Digestive Health

by Steven Carney on August 16, 2012

A while ago, I caught the end of a probiotics presentation and it reminded me to do a post on digestive health. I’ve told many people that a significant portion of your immunity (up to 70%) is based in your digestive tract.

I know we all forget about those bacteria, including their variety and huge numbers, plus the incredible contribution they make to digesting our food! We can only break down and absorb nutrients (amino acids, carbs, vitamins, minerals, etc.), with the help of those billions of gut bacteria in the small and large intestine (also called flora).

For your digestive and immune systems to work effectively, you need the right mix of bacteria (some common types are lactobacillus and bifidobacteria). And many of the nutritional recommendations I give clients and include in my posts will help you have the right mix and variations of healthy bacteria! For example, have plenty of:

  • Veggies and fruits for their vitamins, minerals, antioxidants and especially fiber
  • Nuts, also high in vitamins, minerals, healthy proteins and fiber
  • Yogurt, especially low-sugar, Greek yogurt (proteins and healthy bacteria) and kefir.
  • Fermented foods like sauerkraut, miso, olives and some cheeses.
  • Green and white tea, high in polyphenols.
  • Herbs and spices like oregano, turmeric and black pepper (antimicrobial properties)

Did you know that healthy nutrition and activity can help your good bacteria to be healthy? And that same healthy lifestyle can help the good bacteria kill off and control the bad bacteria that might slip in. Hence, your gut flora really are a critical part of your immune system and your overall health!

Foods and drugs that harm digestion

Many foods and drugs common to American and western diets are bad for gut flora and overall health. Things to avoid are:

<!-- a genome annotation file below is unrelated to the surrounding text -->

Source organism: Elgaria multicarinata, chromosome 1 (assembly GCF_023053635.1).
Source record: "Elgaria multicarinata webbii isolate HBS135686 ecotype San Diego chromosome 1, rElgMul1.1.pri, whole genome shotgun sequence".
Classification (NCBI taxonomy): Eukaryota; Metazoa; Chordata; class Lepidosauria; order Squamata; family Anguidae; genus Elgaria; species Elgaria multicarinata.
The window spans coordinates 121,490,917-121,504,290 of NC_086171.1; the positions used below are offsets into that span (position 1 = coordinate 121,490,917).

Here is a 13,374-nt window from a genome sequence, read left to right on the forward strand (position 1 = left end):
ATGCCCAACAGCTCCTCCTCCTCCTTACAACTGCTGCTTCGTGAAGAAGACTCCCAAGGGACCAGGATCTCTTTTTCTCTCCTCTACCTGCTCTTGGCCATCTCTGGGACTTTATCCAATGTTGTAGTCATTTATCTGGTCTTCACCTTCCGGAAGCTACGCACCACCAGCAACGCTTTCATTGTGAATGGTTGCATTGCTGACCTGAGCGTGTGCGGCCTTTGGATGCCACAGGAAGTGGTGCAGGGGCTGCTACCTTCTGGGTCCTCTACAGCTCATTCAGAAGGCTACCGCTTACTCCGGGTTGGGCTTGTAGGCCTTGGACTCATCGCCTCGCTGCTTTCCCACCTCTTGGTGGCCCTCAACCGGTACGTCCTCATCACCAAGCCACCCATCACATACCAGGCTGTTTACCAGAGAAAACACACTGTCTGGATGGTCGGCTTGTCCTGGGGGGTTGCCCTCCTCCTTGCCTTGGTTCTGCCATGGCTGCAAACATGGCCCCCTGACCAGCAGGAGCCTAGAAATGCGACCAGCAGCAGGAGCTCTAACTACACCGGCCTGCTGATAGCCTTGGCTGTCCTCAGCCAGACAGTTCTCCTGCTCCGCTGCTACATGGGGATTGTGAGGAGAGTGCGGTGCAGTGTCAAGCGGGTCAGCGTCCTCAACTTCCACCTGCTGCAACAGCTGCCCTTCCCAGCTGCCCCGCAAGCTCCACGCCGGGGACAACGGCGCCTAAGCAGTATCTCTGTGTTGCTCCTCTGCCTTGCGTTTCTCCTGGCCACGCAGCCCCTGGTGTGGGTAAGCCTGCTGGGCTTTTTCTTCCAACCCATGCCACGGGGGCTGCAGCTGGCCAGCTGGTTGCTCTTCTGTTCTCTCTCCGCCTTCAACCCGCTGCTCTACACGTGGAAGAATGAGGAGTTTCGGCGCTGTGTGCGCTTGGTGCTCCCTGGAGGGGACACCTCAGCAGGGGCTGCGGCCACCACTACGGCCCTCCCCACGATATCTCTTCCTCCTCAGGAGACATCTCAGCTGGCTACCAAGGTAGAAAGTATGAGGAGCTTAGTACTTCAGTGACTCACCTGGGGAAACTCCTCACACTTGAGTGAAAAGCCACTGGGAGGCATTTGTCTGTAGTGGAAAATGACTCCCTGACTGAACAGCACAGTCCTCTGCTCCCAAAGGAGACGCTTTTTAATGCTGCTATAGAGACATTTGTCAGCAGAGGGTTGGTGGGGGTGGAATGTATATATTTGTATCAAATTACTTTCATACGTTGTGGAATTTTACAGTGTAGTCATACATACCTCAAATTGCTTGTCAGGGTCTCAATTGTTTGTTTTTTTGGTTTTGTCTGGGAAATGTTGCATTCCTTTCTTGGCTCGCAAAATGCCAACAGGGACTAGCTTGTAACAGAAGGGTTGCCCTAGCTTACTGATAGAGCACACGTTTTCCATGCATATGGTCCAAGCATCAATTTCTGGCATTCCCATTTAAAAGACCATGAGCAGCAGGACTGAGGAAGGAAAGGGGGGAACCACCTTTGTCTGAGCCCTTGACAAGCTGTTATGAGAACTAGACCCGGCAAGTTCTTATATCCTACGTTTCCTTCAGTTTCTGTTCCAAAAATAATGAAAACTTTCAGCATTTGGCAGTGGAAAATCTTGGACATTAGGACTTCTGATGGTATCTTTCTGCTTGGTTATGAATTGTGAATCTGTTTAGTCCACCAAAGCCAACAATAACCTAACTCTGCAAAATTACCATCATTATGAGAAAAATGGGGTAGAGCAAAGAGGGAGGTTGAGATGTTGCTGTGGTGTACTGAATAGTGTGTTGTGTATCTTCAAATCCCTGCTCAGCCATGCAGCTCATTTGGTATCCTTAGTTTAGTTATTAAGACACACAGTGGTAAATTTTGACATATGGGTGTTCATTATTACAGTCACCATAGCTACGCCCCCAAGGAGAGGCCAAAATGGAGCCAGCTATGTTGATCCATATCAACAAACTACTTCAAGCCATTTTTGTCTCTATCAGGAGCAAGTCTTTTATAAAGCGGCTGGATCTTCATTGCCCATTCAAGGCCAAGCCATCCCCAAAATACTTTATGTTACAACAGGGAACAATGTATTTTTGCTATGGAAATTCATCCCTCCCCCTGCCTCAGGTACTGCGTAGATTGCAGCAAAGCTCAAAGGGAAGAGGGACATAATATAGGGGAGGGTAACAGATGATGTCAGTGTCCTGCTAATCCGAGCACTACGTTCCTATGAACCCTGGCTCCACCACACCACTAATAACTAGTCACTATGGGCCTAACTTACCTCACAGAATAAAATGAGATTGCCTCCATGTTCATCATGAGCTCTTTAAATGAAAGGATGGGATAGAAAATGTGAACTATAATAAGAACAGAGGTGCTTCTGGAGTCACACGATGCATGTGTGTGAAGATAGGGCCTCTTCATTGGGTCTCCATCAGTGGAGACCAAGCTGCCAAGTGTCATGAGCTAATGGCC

• Sugar and HFCS (high fructose corn syrup) which feed unhealthy bacteria and yeast
  • Refined carbs (feeds unhealthy bacteria)
  • Processed foods (can disrupt bacterial balance)
  • Fast foods/fried foods (also feeds unhealthy bacteria)
  • Antibiotics (kills both good and bad bacteria)
  • Antacids (lowers stomach acid/helps harmful bacteria to grow)

Common digestive problems

Sometimes, problems like lactose intolerance, food allergies and stress can also upset your digestive system. Gluten intolerance (from wheat and other grains) can also harm gut ecology and cause bloating, indigestion and other symptoms. Some experts say that iodine deficiency and thyroid problems are part of these issues.

A related problem for many is IBS (irritable bowel syndrome), and it affects mostly women. Common symptoms can range from bloating, cramps, abdominal pressure/pain to alternating diarrhea and constipation.

Although IBS appears to have some trigger foods (dairy, wheat and food intolerance, etc.), one of the biggest causes is bacterial overgrowth and inflammation in the small intestine, often caused by the wrong foods and drugs listed above. Stress is also a contributor to IBS because the digestive tract, hormone systems and brain are strongly interconnected. Stress hormones like cortisol can negatively affect gut function. Another thing to be aware of is that an unhealthy ecology in your digestive tract will cause your waste to have more odor. It all relates!

Given the complexity and nature of the digestive system, it’s another reason I help people to make small changes in their eating habits over a week or two. Drastic changes can shock your body, including your brain, hormonal and digestive systems, whereas smaller changes help in making transitions for nutrition and lifestyle.

Questions or comments? Drop me a line any time! You can comment on the post or send me a message (see icons at top right). And it you have any of these digestive problems, I’m happy to help you work through them. You can feel better in a week or two!

Helpful links:






A new research study from 9/30/13 that again shows the close integration of gut bacteria, immune function and health, including mood:


Another study from 11/1/13 showing what you eat contributes to whether you have good bacteria in your gut:


A new small human study from 12/2013 showing that a change in diet can change your gut bacteria in a few days:


© 2012 by Steve Carney/End Sickness Now


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